theSpace on the Mile
Buddy wants to be liked and accepted. But he feels that he has two strikes against him; he’s black and gay. Okay, three strikes; he’s not very black. Okay, four strikes; he wants to be an actor. Okay, five; he’s Canadian. Also, he’s adopted—by a white family. You can work out what the NGGRFG stand for.
Berend McKenzie has written and portrays a very young Buddy on a schoolyard and the more grown-up Buddy, asking his favorite gal-pal to go to an important party with him. Because his “gay” ends up showing at the party, he is banned by the student council from coming into the school. Being careful not to go too far out on a limb, writer-performer McKenzie wears his sexual orientation on his sleeve, so to speak.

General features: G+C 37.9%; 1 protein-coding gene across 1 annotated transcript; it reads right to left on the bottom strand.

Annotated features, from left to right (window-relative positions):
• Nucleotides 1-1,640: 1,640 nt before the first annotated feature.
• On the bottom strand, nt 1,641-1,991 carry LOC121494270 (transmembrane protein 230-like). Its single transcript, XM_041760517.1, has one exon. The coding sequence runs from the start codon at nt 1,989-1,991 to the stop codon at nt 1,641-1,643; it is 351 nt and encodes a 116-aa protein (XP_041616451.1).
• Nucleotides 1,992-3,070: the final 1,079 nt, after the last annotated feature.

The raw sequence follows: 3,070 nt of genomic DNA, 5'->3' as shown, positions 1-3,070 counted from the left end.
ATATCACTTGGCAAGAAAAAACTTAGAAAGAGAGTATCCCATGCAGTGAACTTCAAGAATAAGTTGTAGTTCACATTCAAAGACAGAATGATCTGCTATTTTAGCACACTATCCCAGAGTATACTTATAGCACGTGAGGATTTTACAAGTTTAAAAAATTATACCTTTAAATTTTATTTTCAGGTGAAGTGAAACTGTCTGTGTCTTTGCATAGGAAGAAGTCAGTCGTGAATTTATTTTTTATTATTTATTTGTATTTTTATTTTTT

Director Denis Simpson keeps up the pace and McKenzie makes it feel real and his own. But McKenzie has written this play about being black and gay and adopted and an actor—one hopes that it’s autobiographical. You can’t make this up and be believed.
Reviewer: Catherine Lamm